Google Has Just ‘Weeks’ to Solve EU Problems or Face $5B Fine

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Google (NASDAQ:GOOG) now only has a couple weeks to provide the European Commission with new antitrust concessions after the ones it proposed in September were again denied by both the EU watchdog and a group of Google’s competitors.

According to a report from the Wall Street Journal, Commission head Joaquin Almunia told reporters in Brussels on Wednesday that Google has one last chance to settlement the complaints, or the company will launch a formal investigation into the practices of Google’s search business in the EU. “I’m waiting for this last opportunity to solve this,” Almunia said. “We need more, not during the next year, but during the next weeks. I have not yet received this answer.”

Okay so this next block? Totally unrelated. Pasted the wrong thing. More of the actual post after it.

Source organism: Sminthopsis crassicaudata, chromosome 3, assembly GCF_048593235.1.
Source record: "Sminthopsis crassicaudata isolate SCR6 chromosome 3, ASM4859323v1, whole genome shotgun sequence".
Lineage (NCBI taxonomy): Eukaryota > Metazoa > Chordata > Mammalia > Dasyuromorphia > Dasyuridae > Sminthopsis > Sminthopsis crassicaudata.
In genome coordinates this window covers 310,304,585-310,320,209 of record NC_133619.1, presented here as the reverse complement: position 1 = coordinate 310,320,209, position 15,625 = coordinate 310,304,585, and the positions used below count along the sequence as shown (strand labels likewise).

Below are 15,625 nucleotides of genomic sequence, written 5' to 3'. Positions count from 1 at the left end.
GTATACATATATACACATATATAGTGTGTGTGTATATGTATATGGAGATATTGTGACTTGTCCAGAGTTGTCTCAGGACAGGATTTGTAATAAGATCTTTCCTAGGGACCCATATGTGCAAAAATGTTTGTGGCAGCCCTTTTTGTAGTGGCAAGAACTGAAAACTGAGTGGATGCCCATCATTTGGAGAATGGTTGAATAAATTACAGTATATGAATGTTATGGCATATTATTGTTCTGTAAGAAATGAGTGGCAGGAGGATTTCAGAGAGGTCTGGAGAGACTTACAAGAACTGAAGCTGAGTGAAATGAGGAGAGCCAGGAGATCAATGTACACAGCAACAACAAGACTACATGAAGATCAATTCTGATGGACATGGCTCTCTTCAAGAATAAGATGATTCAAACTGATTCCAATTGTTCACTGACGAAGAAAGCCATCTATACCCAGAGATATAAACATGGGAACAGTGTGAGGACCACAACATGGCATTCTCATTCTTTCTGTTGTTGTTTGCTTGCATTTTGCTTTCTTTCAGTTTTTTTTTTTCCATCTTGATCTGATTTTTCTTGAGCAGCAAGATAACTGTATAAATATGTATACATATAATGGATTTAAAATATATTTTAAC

If the Commission moves forward with an investigation, Google could face a fine of up to 10 percent of its global earnings, or $5 billion. Google couldn’t be reached by the Journal for a comment. The European Commission’s probe into Google’s search business began in 2010 upon a complaint from a group of Google’s competitors called Fairsearch, which counts Microsoft (NASDAQ:MSFT) among its members. Google has been accused of favoring its own links over the links of rivals in its search results, copying content from other sites without permission, and overall using its dominance in the market to squash its competitors.

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